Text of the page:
ADS to BibDesk: Command Line & PDF Ingest

October 31, 2012

In the last few weeks I’ve been rolling out improvements to the venerable ADS to BibDesk service. Today I’m announcing version 3.0.6. What’s new?

  1. A full-fledged command line edition, installable with pip,
  2. A PDF ingest mode, great for getting your legacy folder of PDFs into BibDesk, and
  3. Lots of bug fixes to make ADS to BibDesk more robust against the peculiarities of some papers.

The Command Line Edition

It is now possible to run ADS to BibDesk from the command line. This opens up new possibilities for hacking your own workflows: from automatic scripts to integration with Mac OS X launchers like Alfred. To get started, you can pip-install the latest release (you may need to run this as sudo):

pip install adsbibdesk

Then check out the help:

adsbibdesk --help

The command line edition takes the very same tokens as the Service edition: an ADS or arXiv URL, an ADS bibcode, an arXiv pre-print ID, or a DOI. For example:

adsbibdesk 1998ApJ...500..525S

Ingesting a Folder of PDFs

BibDesk is becoming more popular with astronomers. One request I’ve received from new users is an easier way to add folders-full of papers downloaded from ADS and arXiv into BibDesk (with matching the BibTeX and abstract data). ADS to BibDesk is good at downloading papers, BibTeX and abstracts; the challenge here is reliably identifying a paper given its PDF.

The approach I’ve taken is borrowed from an older script by Dr Lucy Kim. The first step is to extract text from a PDF, and second, to extract a DOI string from that text. ADS to BibDesk can then act on that DOI as usual.

To extract text from a PDF, I’ve opted for the pdf2json program.1 It can easily be installed with Homebrew on your Mac. Before you try the PDF ingest mode, go ahead and install pdf2json.

Next, we need to extract a DOI from the paper’s text: a perfect job for regular expressions. The solution is written by Alix Axel in this excellent StackOverflow post, and the Python implementation is:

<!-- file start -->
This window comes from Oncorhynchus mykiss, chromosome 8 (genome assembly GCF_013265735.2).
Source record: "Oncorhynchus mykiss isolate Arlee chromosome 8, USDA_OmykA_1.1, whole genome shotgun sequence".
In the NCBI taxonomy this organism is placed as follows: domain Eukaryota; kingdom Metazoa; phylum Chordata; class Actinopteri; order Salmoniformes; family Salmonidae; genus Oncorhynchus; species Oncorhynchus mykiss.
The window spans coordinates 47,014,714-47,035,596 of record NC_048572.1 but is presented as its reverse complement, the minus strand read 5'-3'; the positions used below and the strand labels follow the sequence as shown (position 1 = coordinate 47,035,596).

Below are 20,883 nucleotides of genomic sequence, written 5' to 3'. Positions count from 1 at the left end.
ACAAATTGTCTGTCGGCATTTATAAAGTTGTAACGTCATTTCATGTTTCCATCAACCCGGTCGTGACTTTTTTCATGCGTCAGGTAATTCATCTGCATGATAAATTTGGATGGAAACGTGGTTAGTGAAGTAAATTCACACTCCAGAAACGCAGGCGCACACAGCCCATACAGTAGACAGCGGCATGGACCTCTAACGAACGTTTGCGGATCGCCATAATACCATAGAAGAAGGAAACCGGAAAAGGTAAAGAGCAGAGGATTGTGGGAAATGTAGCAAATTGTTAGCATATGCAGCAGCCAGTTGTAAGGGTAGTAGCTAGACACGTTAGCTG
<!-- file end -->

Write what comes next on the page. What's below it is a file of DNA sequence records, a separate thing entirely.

import re
regStr = r'\b(10[.][0-9]{4,}(?:[.][0-9]+)*/(?:(?!["&\'<>])\S)+)\b'
pattern = re.compile(regStr)
doiMatches = pattern.findall(paperTxtData)

Reading through that StackOverflow post, it appears that DOI is a tricky format to parse. Fortunately, this regular expression seems to work with the astronomical literature.

You can give this PDF ingest workflow a try via:

adsbibdesk -p my_pdf_dir/

where my_pdf_dir/ is a directory containing PDFs that you want to ingest into BibDesk.

Note that DOIs are not present in all papers; particularly ones only a few years old. You can easily find the DOI text on the first page of newer papers.

Bug Fixes

Personally, I’m most excited about some of the bugs we’ve been able to fix (mostly with the prodding of Issues posted on GitHub).

First, we’ve fixed a lot of problems caused by unicode characters and LaTeX markup in BibTeX data. The point of failure was how this data was escaped and passed via pipes between the Python scraper code and the AppleScript interface script to BibDesk. The solution was simple: don’t try to escape characters passed on the command line—just pass data through a temporary file.

The second bug was harder to identify. Some papers would work fine with the command line edition, but crash the Service edition. Thanks to a bug report we determined that the problem is triggered by papers with quotation marks in the paper title, such as The “True” Column Density Distribution in Star-Forming Molecular Clouds. It turns out the problem was ultimately with the HTML served by ADS. Abstract pages are laden with helpful metadata, but these metadata fields are not escaped! Thus in the header of the aforementioned paper’s HTML page you’ll find the line: